Welcome to the new SAVOR digest – an appetizer plate of what I’ve taken in or discovered* over the past week, gleaned from research, community resources, and current events.
I’m now loosely organizing content into three categories (HEAL, GROW, and SAVOR), to better align content with The SAVOR Project’s mission:
However, the reality is that most of these categories overlap with one another and all contribute to mind/body/community health.
Also, before you wade in, I’d encourage you to engage in a brief mindful check-in (and here’s an example) to assess what you might need in this moment. When I completed professional trainings in the Mindfulness-Based Stress Reduction program, I remember instructor Jon Kabat-Zinn asking: “Why are you here? Why are you really here? Why are you really, really here?”
What are you hoping to gain from this digest? Can you take a few minutes to first connect with your own experience and inner wisdom regarding what you might (really, really) need in this moment?
In a recent meet-up session recording, trauma-sensitive mindfulness leader David Treleaven, Ph.D., reviewed a number of mindfulness apps to assess how many include a disclaimer about the possible benefits and risks of mindfulness practice; a self-assessment; trauma-sensitive resources; and specific information relevant to COVID-19. While not considered an endorsement of any apps, the following scored highly on all or most counts: My Life, Simple Habit, and Am Mindfulness. (I’ll be honest, I find anything that tethers me to my Smartphone to be aversive so I’ve resisted most, except occasional use of Insight Timer. However, I played with My Life and also Shine, a BIPOC-developed and -centered app, this past week. And I decided to purchase a one-year subscription to Shine).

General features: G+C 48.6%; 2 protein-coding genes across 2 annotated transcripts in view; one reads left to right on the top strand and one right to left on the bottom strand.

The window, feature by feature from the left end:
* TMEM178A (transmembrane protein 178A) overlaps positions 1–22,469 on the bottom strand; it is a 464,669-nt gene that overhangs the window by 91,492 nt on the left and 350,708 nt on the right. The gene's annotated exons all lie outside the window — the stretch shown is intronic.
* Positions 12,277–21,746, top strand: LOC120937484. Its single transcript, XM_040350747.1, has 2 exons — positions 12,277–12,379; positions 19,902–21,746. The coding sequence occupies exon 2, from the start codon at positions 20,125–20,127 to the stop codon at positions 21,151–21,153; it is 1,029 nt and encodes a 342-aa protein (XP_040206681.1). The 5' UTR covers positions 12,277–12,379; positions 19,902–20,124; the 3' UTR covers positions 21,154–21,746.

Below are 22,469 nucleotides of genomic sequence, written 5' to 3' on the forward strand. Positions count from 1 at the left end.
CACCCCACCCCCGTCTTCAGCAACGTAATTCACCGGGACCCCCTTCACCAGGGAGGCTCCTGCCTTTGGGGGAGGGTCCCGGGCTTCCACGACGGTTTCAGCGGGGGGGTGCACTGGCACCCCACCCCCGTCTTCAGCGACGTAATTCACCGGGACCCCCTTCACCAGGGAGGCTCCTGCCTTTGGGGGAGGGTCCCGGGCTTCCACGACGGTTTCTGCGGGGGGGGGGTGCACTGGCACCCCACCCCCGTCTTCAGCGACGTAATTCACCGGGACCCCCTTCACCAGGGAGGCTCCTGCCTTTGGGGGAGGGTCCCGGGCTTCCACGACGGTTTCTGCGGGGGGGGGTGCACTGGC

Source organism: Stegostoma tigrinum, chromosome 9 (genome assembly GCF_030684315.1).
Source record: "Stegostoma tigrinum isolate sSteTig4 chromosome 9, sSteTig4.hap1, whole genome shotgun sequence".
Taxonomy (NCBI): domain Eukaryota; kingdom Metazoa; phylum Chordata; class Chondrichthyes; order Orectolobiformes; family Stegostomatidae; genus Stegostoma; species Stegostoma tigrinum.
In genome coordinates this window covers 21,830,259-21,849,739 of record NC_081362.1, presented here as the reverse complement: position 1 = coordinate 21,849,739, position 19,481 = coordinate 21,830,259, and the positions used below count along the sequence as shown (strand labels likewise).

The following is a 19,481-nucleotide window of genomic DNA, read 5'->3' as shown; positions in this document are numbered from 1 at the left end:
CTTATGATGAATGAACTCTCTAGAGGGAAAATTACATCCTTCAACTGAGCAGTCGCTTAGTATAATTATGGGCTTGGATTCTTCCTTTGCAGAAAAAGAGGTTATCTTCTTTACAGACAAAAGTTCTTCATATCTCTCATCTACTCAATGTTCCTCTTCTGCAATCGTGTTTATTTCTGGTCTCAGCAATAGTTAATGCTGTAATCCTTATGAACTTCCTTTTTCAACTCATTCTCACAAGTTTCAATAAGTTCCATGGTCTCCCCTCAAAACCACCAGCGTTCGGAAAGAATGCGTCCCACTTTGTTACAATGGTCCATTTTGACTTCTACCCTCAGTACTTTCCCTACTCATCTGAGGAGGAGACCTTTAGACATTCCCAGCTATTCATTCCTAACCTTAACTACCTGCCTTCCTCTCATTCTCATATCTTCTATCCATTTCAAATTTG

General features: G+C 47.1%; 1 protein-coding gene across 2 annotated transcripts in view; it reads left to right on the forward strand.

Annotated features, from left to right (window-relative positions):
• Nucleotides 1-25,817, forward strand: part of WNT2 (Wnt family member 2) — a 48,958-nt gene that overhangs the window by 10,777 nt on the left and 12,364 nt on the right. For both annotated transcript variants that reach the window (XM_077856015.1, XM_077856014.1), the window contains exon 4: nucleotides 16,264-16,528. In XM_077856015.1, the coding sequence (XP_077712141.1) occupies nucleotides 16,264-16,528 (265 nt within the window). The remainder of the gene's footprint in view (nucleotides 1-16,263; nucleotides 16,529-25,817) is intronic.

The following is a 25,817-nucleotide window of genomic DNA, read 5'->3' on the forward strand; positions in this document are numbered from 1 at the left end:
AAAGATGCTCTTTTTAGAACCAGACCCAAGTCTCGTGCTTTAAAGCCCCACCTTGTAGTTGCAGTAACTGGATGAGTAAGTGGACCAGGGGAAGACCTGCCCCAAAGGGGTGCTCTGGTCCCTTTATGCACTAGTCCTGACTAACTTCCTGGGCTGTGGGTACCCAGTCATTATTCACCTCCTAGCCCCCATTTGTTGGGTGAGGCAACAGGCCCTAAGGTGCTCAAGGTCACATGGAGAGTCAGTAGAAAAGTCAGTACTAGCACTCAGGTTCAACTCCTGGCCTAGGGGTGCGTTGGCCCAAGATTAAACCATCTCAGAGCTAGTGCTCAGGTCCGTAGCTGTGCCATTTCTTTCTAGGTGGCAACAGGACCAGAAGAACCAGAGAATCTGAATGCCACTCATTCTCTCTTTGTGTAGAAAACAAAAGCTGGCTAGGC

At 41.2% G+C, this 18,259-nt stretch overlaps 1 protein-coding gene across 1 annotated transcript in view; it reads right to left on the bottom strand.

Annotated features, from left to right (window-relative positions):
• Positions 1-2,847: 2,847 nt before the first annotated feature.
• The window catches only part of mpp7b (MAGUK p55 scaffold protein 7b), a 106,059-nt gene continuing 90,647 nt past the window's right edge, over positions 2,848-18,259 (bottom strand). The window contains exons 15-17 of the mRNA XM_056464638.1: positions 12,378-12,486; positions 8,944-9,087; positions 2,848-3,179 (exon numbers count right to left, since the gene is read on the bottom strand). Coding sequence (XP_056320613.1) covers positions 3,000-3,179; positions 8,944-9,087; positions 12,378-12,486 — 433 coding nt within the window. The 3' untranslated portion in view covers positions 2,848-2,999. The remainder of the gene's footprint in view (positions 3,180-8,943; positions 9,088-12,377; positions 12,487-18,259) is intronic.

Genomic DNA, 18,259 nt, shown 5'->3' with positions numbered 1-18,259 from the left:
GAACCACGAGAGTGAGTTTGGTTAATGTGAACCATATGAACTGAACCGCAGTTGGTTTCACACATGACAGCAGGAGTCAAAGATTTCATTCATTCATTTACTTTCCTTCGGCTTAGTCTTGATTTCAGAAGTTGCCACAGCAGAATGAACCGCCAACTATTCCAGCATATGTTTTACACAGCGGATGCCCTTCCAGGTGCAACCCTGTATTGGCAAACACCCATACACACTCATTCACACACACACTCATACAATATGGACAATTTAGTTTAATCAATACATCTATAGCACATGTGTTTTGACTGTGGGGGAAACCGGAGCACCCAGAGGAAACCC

Practice a Yoga Nidra exercise from Pdx-area Gentle Hatha yoga teacher Alix Northup
A video our family watched this past weekend from a local Filipinx restaurant, Musang, after we purchased their meal kit to make chicken afritada (SO delicious) at home.
*Disclaimer: Resources shared in these SAVOR weekly digests are not meant to be a professional endorsement, or a substitute for medical or psychological treatment. Always seek consultation with a licensed healthcare professional if you believe that you are experiencing symptoms of a mental health condition.
Dr. Dawnn McWatters, Psy.D., is a licensed psychologist (WA), adult educator, and long-time edible gardener. She currently lives in Seattle, Washington, with her transracial, interfaith family, mountain dog and tuxedo cat, and a wild, constantly changing assortment of plants.